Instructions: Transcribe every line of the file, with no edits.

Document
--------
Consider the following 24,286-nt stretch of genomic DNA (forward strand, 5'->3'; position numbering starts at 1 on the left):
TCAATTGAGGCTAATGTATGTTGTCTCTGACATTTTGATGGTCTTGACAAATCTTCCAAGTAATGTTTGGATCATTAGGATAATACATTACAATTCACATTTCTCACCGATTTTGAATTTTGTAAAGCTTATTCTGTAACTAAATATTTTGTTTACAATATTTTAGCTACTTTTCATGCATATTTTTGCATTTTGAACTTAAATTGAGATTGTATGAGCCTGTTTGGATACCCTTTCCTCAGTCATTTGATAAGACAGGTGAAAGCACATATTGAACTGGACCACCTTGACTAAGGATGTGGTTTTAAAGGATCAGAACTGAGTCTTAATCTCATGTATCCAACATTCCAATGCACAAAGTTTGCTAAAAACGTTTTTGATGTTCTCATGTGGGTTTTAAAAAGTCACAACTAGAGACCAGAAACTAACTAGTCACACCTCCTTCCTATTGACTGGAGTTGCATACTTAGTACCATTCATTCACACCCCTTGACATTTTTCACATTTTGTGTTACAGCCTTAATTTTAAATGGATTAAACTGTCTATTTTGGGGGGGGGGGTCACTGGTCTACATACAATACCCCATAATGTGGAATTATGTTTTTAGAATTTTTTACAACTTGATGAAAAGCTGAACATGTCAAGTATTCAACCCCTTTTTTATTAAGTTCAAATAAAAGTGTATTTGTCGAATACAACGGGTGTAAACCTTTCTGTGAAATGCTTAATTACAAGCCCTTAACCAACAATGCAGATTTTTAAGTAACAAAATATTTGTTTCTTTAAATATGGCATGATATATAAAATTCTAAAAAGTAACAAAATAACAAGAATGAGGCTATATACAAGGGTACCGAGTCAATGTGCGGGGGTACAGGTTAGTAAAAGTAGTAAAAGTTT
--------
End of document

Consider the following 24,286-nt stretch of genomic DNA (forward strand, 5'->3'; position numbering starts at 1 on the left):
TCAATTGAGGCTAATGTATGTTGTCTCTGACATTTTGATGGTCTTGACAAATCTTCCAAGTAATGTTTGGATCATTAGGATAATACATTACAATTCACATTTCTCACCGATTTTGAATTTTGTAAAGCTTATTCTGTAACTAAATATTTTGTTTACAATATTTTAGCTACTTTTCATGCATATTTTTGCATTTTGAACTTAAATTGAGATTGTATGAGCCTGTTTGGATACCCTTTCCTCAGTCATTTGATAAGACAGGTGAAAGCACATATTGAACTGGACCACCTTGACTAAGGATGTGGTTTTAAAGGATCAGAACTGAGTCTTAATCTCATGTATCCAACATTCCAATGCACAAAGTTTGCTAAAAACGTTTTTGATGTTCTCATGTGGGTTTTAAAAAGTCACAACTAGAGACCAGAAACTAACTAGTCACACCTCCTTCCTATTGACTGGAGTTGCATACTTAGTACCATTCATTCACACCCCTTGACATTTTTCACATTTTGTGTTACAGCCTTAATTTTAAATGGATTAAACTGTCTATTTTGGGGGGGGGGGTCACTGGTCTACATACAATACCCCATAATGTGGAATTATGTTTTTAGAATTTTTTACAACTTGATGAAAAGCTGAACATGTCAAGTATTCAACCCCTTTTTTATTAAGTTCAAATAAAAGTGTATTTGTCGAATACAACGGGTGTAAACCTTTCTGTGAAATGCTTAATTACAAGCCCTTAACCAACAATGCAGATTTTTAAGTAACAAAATATTTGTTTCTTTAAATATGGCATGATATATAAAATTCTAAAAAGTAACAAAATAACAAGAATGAGGCTATATACAAGGGTACCGAGTCAATGTGCGGGGGTACAGGTTAGTAAAAGTAGTAAAAGTTT